Anti-electric car, Carlos Tavares? No way. Electrification is “a political choice, we abide by the decisions”, says Stellantis’ general manager, not without cynicism. Three years ago, however, the then president of the PSA fulminated against “amateurism”
Brussels decisions that risk leading the “industry to a dead end”! Symbol of this 180 degree turn: Carlos Tavares knocked on the door of the European Manufacturers Association (ACEA) in June. After the decision taken by the 27 states of the European Union to ban the sale of new cars with gasoline and diesel engines by 2035, he felt that lobbying was no longer useful. “Whoever wants to haggle can haggle, but that doesn’t interest us”, hammers the boiling leader. The time for recriminations is over, place for unscrupulous execution. As a result, its Dare Forward 2030 plan provides for the sale of electric vehicles only in the Old Continent.
Born in 2021 from the merger of PSA and Fiat Chrysler Automobiles, Stellantis promises at the beginning of the next decade 75 so-called zero-emission models for 5 million in annual sales (136,000 in the first half of 2022). Furthermore, “from 2024, electrics will represent 50%” of the total production of engines at the Trémery (Moselle) mechanical unit, “against 15% last year”, specifies Arnaud Deboeuf, director of manufacturing at Stellantis.
Carlos Tavares’ flip-flop illustrates the switch to electric adopted by all manufacturers. Renault also plans to go 100% electric in eight years in Europe. And Luciano Biondo, director of Renault’s new ElectriCity northern industrial center, aims “by 2025 to produce 400,000 non-thermal cars” in Douai and Maubeuge. With the small R5 expected in 2024 at an alleged base price of 26,000-27,000 euros, then an R4 SUV derivative by the mid-decade. Renault is also expected to show a concept of this R4 at the Paris Motor Show, which will be held from October 17 to 23 in Paris. This will be one of the attractions. Better: the manufacturer intends to announce in November the consolidation of all its future zero-emission activities into a specific entity of 10,000 people, based in France. This should even be the subject of a “separate quotation, this is what we are studying”, underlined the director general, Luca de Meo, in the spring (see also interview on page 74). Last weekend, the Alliance even specified that Nissan could enter the future electric hub. In return, Renault would reduce its stake in the Japanese from 43% to 15%. An operation that would make it possible to finance the enormous expenses involved. In January, Renault and its allies Nissan and Mitsubishi announced a joint €23 billion investment in electrification over the next five years, following the €10 billion already disbursed by the Covenant. Stellantis expects over 30 billion (including software) between 2021 and 2025!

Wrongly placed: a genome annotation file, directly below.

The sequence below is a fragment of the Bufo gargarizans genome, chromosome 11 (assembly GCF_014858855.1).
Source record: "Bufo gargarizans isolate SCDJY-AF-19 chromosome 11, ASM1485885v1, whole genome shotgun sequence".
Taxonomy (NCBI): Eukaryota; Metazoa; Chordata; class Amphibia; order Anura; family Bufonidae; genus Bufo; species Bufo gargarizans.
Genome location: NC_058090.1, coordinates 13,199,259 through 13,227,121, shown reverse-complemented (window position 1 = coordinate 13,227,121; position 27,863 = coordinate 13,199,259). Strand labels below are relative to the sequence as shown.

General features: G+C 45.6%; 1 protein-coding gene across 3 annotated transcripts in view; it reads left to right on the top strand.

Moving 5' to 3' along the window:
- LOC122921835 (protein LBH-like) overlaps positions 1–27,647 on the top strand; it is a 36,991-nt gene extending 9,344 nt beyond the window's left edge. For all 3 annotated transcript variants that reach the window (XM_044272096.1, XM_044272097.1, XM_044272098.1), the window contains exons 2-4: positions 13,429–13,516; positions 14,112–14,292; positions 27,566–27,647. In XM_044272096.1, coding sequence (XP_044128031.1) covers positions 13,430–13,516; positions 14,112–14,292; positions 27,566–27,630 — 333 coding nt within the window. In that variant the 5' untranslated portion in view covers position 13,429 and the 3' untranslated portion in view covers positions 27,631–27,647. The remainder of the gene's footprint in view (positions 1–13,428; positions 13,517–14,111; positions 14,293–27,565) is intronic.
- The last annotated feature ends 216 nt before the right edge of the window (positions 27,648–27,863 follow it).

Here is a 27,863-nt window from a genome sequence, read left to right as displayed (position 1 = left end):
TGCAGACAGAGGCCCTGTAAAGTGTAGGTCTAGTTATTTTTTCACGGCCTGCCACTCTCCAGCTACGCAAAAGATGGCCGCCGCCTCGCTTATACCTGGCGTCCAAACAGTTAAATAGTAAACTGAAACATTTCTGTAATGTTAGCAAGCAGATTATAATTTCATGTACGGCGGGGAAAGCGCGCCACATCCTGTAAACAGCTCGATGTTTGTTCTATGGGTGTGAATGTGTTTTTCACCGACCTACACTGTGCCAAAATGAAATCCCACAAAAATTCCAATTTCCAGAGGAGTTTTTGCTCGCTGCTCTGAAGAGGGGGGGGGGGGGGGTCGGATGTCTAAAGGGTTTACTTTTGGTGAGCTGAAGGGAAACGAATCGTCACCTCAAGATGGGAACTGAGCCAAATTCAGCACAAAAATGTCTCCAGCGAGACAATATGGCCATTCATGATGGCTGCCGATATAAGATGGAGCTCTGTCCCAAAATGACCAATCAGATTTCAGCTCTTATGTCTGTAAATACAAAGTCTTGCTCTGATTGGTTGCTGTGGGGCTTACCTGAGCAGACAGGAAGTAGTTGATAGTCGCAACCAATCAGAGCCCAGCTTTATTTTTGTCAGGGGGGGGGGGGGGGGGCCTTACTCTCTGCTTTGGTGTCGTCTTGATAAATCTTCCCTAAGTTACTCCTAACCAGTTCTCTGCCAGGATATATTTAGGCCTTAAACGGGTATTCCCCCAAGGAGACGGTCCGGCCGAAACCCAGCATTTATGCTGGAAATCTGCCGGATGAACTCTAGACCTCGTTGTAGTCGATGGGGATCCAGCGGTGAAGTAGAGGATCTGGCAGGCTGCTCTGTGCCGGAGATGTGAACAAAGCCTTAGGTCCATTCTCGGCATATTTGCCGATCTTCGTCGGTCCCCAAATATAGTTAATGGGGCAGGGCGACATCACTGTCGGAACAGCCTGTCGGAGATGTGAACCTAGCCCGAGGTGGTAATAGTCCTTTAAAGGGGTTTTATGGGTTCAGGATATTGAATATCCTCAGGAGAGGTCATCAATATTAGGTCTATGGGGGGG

Batteries, tendons of war